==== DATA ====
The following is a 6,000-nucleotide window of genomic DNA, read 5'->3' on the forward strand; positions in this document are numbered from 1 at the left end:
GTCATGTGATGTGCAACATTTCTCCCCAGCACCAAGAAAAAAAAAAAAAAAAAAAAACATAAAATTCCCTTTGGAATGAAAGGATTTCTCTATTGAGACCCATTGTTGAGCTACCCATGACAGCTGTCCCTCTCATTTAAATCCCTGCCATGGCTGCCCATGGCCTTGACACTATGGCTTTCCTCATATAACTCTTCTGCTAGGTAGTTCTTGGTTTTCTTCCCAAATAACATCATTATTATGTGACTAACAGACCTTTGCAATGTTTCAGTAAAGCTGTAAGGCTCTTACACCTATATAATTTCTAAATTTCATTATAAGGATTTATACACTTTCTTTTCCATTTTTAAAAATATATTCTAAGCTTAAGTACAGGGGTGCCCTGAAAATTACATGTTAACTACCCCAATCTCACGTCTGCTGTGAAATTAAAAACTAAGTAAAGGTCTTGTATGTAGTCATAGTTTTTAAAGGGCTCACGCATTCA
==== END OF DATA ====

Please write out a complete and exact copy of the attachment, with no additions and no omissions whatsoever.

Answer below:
The following is a 6,000-nucleotide window of genomic DNA, read 5'->3' on the forward strand; positions in this document are numbered from 1 at the left end:
GTCATGTGATGTGCAACATTTCTCCCCAGCACCAAGAAAAAAAAAAAAAAAAAAAAACATAAAATTCCCTTTGGAATGAAAGGATTTCTCTATTGAGACCCATTGTTGAGCTACCCATGACAGCTGTCCCTCTCATTTAAATCCCTGCCATGGCTGCCCATGGCCTTGACACTATGGCTTTCCTCATATAACTCTTCTGCTAGGTAGTTCTTGGTTTTCTTCCCAAATAACATCATTATTATGTGACTAACAGACCTTTGCAATGTTTCAGTAAAGCTGTAAGGCTCTTACACCTATATAATTTCTAAATTTCATTATAAGGATTTATACACTTTCTTTTCCATTTTTAAAAATATATTCTAAGCTTAAGTACAGGGGTGCCCTGAAAATTACATGTTAACTACCCCAATCTCACGTCTGCTGTGAAATTAAAAACTAAGTAAAGGTCTTGTATGTAGTCATAGTTTTTAAAGGGCTCACGCATTCA